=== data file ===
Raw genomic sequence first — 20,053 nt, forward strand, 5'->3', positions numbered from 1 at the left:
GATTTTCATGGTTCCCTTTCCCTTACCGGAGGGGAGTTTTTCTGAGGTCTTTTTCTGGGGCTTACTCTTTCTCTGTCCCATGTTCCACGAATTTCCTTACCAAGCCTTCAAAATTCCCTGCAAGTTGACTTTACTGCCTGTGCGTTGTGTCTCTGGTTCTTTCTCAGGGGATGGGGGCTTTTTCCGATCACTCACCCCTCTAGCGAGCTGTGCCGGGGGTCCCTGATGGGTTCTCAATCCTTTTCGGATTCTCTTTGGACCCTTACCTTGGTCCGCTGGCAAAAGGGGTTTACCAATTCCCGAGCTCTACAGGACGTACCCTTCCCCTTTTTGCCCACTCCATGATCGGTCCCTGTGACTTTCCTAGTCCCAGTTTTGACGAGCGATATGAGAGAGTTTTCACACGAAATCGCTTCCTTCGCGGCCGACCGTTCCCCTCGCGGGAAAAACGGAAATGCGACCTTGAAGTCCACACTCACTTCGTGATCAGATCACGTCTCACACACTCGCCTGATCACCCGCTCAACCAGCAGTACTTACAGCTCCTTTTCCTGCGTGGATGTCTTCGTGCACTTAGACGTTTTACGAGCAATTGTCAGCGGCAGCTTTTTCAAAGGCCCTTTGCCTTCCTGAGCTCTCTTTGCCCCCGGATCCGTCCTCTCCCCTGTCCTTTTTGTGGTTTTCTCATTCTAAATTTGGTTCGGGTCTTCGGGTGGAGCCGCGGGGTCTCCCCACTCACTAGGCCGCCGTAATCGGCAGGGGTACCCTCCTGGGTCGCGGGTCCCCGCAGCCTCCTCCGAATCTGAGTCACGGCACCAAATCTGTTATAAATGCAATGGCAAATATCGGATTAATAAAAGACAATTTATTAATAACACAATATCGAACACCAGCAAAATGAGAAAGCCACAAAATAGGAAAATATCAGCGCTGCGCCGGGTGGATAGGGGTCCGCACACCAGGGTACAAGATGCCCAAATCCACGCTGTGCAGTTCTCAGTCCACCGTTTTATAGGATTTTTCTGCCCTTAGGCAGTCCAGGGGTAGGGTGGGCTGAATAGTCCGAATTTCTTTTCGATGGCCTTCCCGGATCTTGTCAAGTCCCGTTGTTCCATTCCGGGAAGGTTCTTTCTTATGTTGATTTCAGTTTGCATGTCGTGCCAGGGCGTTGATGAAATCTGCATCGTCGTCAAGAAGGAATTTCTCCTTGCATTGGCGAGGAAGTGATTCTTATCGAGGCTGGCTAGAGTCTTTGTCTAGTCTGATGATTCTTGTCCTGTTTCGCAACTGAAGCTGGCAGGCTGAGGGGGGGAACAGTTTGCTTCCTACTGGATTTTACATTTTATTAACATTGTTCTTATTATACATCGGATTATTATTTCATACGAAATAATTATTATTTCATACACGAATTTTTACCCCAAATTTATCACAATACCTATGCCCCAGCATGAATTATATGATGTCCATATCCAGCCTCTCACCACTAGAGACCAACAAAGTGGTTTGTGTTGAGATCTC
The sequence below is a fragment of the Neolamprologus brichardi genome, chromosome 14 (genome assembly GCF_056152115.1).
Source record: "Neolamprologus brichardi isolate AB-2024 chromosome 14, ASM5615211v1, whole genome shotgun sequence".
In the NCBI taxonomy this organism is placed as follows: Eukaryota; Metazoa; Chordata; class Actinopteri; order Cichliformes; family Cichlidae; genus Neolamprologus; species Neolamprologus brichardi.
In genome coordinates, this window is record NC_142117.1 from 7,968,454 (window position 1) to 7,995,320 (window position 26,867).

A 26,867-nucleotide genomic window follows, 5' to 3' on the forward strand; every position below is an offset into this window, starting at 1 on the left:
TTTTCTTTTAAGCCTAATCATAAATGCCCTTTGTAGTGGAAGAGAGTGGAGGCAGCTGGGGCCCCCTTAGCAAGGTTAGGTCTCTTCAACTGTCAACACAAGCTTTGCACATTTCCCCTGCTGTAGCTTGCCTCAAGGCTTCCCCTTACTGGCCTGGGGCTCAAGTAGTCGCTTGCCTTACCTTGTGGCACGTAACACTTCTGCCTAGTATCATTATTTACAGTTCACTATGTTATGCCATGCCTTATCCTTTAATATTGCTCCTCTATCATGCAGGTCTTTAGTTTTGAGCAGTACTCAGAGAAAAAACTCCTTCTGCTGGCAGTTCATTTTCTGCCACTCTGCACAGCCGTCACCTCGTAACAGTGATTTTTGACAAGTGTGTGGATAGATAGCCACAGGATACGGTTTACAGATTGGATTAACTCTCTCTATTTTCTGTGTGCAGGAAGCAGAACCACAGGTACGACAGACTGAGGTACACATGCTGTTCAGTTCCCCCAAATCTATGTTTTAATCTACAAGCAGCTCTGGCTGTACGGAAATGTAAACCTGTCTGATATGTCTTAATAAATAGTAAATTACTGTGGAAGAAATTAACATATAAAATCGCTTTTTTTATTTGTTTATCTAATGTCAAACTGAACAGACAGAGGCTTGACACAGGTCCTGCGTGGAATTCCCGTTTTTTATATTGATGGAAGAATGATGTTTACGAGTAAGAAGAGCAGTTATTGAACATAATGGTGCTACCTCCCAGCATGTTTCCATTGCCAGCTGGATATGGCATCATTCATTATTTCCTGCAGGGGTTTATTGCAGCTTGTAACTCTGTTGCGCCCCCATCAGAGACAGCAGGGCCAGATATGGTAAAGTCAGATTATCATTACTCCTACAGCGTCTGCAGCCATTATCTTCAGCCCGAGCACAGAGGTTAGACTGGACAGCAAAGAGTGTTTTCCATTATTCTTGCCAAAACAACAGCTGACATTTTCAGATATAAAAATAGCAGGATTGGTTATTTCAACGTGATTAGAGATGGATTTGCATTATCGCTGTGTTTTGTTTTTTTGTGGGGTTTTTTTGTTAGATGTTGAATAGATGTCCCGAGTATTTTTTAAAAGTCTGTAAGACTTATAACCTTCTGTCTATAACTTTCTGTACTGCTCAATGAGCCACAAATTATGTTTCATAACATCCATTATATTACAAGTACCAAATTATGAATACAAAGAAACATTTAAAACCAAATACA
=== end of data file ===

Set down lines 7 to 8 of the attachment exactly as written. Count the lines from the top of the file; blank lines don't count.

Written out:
A 26,867-nucleotide genomic window follows, 5' to 3' on the forward strand; every position below is an offset into this window, starting at 1 on the left:
TTTTCTTTTAAGCCTAATCATAAATGCCCTTTGTAGTGGAAGAGAGTGGAGGCAGCTGGGGCCCCCTTAGCAAGGTTAGGTCTCTTCAACTGTCAACACAAGCTTTGCACATTTCCCCTGCTGTAGCTTGCCTCAAGGCTTCCCCTTACTGGCCTGGGGCTCAAGTAGTCGCTTGCCTTACCTTGTGGCACGTAACACTTCTGCCTAGTATCATTATTTACAGTTCACTATGTTATGCCATGCCTTATCCTTTAATATTGCTCCTCTATCATGCAGGTCTTTAGTTTTGAGCAGTACTCAGAGAAAAAACTCCTTCTGCTGGCAGTTCATTTTCTGCCACTCTGCACAGCCGTCACCTCGTAACAGTGATTTTTGACAAGTGTGTGGATAGATAGCCACAGGATACGGTTTACAGATTGGATTAACTCTCTCTATTTTCTGTGTGCAGGAAGCAGAACCACAGGTACGACAGACTGAGGTACACATGCTGTTCAGTTCCCCCAAATCTATGTTTTAATCTACAAGCAGCTCTGGCTGTACGGAAATGTAAACCTGTCTGATATGTCTTAATAAATAGTAAATTACTGTGGAAGAAATTAACATATAAAATCGCTTTTTTTATTTGTTTATCTAATGTCAAACTGAACAGACAGAGGCTTGACACAGGTCCTGCGTGGAATTCCCGTTTTTTATATTGATGGAAGAATGATGTTTACGAGTAAGAAGAGCAGTTATTGAACATAATGGTGCTACCTCCCAGCATGTTTCCATTGCCAGCTGGATATGGCATCATTCATTATTTCCTGCAGGGGTTTATTGCAGCTTGTAACTCTGTTGCGCCCCCATCAGAGACAGCAGGGCCAGATATGGTAAAGTCAGATTATCATTACTCCTACAGCGTCTGCAGCCATTATCTTCAGCCCGAGCACAGAGGTTAGACTGGACAGCAAAGAGTGTTTTCCATTATTCTTGCCAAAACAACAGCTGACATTTTCAGATATAAAAATAGCAGGATTGGTTATTTCAACGTGATTAGAGATGGATTTGCATTATCGCTGTGTTTTGTTTTTTTGTGGGGTTTTTTTGTTAGATGTTGAATAGATGTCCCGAGTATTTTTTAAAAGTCTGTAAGACTTATAACCTTCTGTCTATAACTTTCTGTACTGCTCAATGAGCCACAAATTATGTTTCATAACATCCATTATATTACAAGTACCAAATTATGAATACAAAGAAACATTTAAAACCAAATACA